Priorities’ most alarming pronouncement may be derived from the voter survey data the group has collected. The memo warns that “infrequent or first-time 2020 voters” who swung to Democrats could not only sit out the midterms, but were open to voting for Republicans down-ballot as a check on President Joe Biden’s power. About 40 percent of those voters who lived in a state with a Senate Democrat said they have “a neutral or no opinion” of the incumbent; while 31 percent said it would be a good thing if Republicans took over Congress.
“Most of these voters were motivated by one thing — defeating Donald Trump. Some didn’t vote down-ballot. Others did, but aren’t motivated to turn out in a midterm,” said Guy Cecil, Priorities USA’s chair. “And many think the entire system is broken. We need to address these specific problems and that cannot wait for some two-month push next year.”
The Priorities memo is the latest in a fresh wave of calls from Democratic interest groups following Tuesday’s contest. They come as crucial polling indicators — such as Biden’s favorability, direction of the country, and who is better on handling the economy and Covid recovery — have all been moving in the wrong direction for Democrats, with no indication that the president has bottomed out.
For as widely dispersed as the Democratic warning calls have been, all seem to gravitate to the same general solution. The party, Priorities and others argue, needs to pass Biden’s agenda and quickly turn to selling it.
“Voters are worried about what Washington will do to help them and Democrats are handing the Republicans a gift every time the headlines are focused on infighting instead of the issues we’re delivering on,” the group wrote. But even passing the bills will merely give Democrats a fighting shot to win races next year.
In Priorities’ polling, Democrats trailed 41 percent to 36 percent among swing voters in the generic ballot, with their Senate candidates faring slightly better — tied with their GOP opponents at 39 percent among that same group. Priorities notes that if such outcomes hold, it would greatly damage the party’s chances of retaining control of that chamber. They added that it’s not just swing voters who are on the fence about Democrats, but those who had only recently entered the political arena, too.
“Right now, less than half of new voters who supported Biden say they will definitely vote next year,” Priorities found.
Such findings echo those made by Senate Democrats’ main super PAC, Senate Majority PAC, whose data showed that Biden was struggling across the Senate battleground with so-called persuadable voters — those who are on the fence but could be convinced to vote Democratic.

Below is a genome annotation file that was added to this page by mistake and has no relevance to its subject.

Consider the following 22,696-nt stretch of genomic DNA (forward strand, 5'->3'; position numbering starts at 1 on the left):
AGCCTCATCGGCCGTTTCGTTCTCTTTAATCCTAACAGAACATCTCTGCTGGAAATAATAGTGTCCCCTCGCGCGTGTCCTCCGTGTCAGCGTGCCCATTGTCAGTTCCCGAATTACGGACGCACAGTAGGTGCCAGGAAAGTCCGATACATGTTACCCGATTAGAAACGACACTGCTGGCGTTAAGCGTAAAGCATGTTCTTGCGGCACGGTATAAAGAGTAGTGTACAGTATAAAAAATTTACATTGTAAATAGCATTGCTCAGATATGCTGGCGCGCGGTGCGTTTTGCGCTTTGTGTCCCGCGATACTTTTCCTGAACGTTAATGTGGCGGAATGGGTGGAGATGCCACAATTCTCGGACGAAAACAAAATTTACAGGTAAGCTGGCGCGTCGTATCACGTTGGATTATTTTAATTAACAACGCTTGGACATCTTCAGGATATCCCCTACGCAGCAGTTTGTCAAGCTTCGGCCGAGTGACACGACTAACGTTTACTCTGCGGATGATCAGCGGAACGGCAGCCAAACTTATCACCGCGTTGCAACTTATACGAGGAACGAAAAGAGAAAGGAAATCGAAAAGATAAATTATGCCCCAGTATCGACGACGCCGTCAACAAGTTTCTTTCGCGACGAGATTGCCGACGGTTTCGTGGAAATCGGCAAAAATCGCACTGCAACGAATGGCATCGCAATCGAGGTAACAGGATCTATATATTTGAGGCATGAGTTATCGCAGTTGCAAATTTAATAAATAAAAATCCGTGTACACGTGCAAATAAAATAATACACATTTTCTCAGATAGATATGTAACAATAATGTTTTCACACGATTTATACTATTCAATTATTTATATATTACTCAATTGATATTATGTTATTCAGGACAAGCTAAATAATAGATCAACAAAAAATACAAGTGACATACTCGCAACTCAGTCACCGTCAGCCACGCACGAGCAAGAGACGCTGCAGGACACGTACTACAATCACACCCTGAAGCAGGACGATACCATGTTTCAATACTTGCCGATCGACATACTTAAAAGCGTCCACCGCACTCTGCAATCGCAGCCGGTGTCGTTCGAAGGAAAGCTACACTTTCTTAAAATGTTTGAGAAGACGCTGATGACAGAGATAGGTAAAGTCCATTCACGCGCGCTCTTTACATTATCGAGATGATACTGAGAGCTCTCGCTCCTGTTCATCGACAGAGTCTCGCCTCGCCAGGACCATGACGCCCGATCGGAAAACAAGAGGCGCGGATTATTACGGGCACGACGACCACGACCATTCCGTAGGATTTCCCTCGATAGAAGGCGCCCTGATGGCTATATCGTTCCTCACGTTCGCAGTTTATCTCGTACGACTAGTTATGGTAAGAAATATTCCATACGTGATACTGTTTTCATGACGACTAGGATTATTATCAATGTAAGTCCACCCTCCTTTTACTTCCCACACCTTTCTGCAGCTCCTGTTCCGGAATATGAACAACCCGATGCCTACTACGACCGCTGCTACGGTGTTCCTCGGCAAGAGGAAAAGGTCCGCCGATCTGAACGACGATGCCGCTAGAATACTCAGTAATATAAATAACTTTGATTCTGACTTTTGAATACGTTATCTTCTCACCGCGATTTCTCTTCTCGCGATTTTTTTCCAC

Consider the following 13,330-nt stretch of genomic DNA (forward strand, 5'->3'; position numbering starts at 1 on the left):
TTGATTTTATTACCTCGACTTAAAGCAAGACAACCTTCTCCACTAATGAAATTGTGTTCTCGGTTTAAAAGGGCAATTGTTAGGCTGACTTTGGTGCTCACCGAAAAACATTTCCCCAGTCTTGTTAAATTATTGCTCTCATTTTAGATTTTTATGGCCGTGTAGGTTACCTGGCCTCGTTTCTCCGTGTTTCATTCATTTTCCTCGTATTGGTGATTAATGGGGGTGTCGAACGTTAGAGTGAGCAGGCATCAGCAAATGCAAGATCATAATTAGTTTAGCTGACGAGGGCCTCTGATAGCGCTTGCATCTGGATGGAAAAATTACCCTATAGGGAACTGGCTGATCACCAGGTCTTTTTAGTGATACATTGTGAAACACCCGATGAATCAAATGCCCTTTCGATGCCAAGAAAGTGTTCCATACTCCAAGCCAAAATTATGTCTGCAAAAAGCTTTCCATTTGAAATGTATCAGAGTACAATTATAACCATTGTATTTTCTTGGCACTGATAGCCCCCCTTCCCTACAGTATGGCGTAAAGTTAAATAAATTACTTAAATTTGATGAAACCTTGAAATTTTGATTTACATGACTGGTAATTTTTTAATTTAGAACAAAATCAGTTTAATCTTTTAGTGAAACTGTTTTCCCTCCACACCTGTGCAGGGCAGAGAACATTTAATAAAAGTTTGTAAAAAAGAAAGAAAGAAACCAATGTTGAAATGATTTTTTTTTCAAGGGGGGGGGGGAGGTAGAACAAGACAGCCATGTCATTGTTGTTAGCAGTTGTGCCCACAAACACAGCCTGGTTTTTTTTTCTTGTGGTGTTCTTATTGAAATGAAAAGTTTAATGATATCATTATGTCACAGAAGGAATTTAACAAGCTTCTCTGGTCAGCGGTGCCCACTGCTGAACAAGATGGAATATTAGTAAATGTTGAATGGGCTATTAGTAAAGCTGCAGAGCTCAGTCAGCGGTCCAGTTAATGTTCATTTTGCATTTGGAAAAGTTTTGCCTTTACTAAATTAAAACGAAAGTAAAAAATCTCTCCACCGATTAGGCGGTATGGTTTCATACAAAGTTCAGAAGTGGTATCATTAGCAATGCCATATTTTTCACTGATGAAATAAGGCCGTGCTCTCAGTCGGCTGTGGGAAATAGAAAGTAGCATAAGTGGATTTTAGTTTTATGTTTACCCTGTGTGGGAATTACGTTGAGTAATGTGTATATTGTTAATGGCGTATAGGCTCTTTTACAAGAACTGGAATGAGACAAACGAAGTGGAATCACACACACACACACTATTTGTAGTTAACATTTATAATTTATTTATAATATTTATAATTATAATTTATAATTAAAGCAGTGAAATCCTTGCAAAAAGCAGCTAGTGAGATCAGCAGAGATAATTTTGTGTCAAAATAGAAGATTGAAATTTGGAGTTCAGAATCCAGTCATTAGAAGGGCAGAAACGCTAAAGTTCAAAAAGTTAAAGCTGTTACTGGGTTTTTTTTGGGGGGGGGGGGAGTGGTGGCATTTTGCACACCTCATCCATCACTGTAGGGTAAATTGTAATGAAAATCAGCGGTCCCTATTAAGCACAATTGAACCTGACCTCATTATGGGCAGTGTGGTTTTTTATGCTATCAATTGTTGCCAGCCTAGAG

A big part of the reason that new voters may not participate in the midterms, Priorities reasons, is Trump’s absence — both from the White House, but also online with his excommunication from Twitter. In focus groups this fall conducted by Priorities, voters reiterated their desire to tune out the news and politics after the exhaustion of the Trump years. That combined with the fractured media landscape has made it more difficult for Democrats to get their message out.
“It has been clear for quite some time that social media platform algorithms reward divisive, hyperbolic posts and content,” said Cecil. “On top of that, so much of the mainstream coverage is on the horse race and the messy process of governing, admittedly made worse by congressional Democrats over the last few months. To the extent that people are tuning in, most of the coverage is negative and that will never accrue to the benefit of the party in charge — especially when they are trying to do big things.”
The memo also acknowledged the challenges of wedge issues deployed by Republicans in the recent elections, including “critical race theory” and “parental control of schools.” Such tactics require Democrats to call out the approach and offer a contrasting education message.
Taxing the wealthy remained Democrats’ most potent issue of the more than two dozen tested, with the “big lie” that the 2020 election was stolen and the Jan. 6 Capitol insurrection ranking in the top five among swing voters and sixth among new and infrequent Biden voters.
“We must draw a sharp contrast between Democratic progress and Republican extremism,” Priorities concluded.
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